EPT10 Vienna: Habsburgs, horses and poker players

March 23, 2014

Planes, trains and automobiles. The customary manners in which poker players tend to travel to tournaments across the European Poker Tour. However in Vienna this week, where the EPT descends for only the third time, the best way to approach is via horse-drawn carriage. Really.


This week, as you’ll know if you’ve been following coverage of the Eureka Poker Tour, we are located in the Hofburg Palace, the former residence of the Habsburg dynasty. There will no doubt be plenty more coverage detailing these utterly outstanding surroundings, but suffice to say it has never been more sumptuous.


Unique Vienna transportation

Frescos adorn the ceiling, marble columns line the doorways and carriages steered by men in bowler hats are parked outside. They clip-clop through the narrow city streets, where everyone is nobility.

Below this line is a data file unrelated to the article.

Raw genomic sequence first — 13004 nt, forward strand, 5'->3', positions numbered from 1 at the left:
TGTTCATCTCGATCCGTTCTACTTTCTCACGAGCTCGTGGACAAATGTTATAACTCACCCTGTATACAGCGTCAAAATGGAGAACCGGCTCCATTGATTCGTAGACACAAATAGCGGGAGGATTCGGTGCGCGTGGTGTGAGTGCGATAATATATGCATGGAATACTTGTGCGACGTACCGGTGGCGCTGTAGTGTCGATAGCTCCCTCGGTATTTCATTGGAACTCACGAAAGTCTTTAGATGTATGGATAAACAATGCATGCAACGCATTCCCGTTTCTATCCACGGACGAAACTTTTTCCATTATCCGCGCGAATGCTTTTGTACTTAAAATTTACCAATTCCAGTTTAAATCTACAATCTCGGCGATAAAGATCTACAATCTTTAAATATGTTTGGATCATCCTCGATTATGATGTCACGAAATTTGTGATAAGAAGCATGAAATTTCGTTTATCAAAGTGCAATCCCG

“This tournament room is the first tournament room that had I not been contractually obliged to be here, I’d have come to anyway,” a noted press-room cynic just observed. “I’d have bought a ticket.”


Our tournament room: Worth the admission fee

Today, we are expecting several hundred people to do exactly that: buy a ticket, costing €5,300, to play in the EPT Main Event. The numbers are expected to be remarkable. Over the past week, 1,432 players entered the Eureka main event, which was a record, and then another 455 played the Eureka high roller, also a record.

By last night 330 players, including 265 PokerStars qualifiers, were already registered for the EPT Main Event. That puts us on course for a record. The last time we were in Vienna, Michael Eiler beat 578 players. We will knock that total into a cocked hat.

As ever, the coverage will be comprehensive here on PokerStars Blog. There will be hand-by-hand action, including chip counts, in the panel on the main EPT Vienna page. Colour pieces and features will filter in below that.

The Eureka main event has reached its final table, so head to the Eureka Poker Tour page to read all about that. It’s also going to be broadcast live on PokerStars.tv, so check that out too.

The tournament is about to begin, so enjoy.

Here’s Sarah Grant’s video introduction to proceedings:


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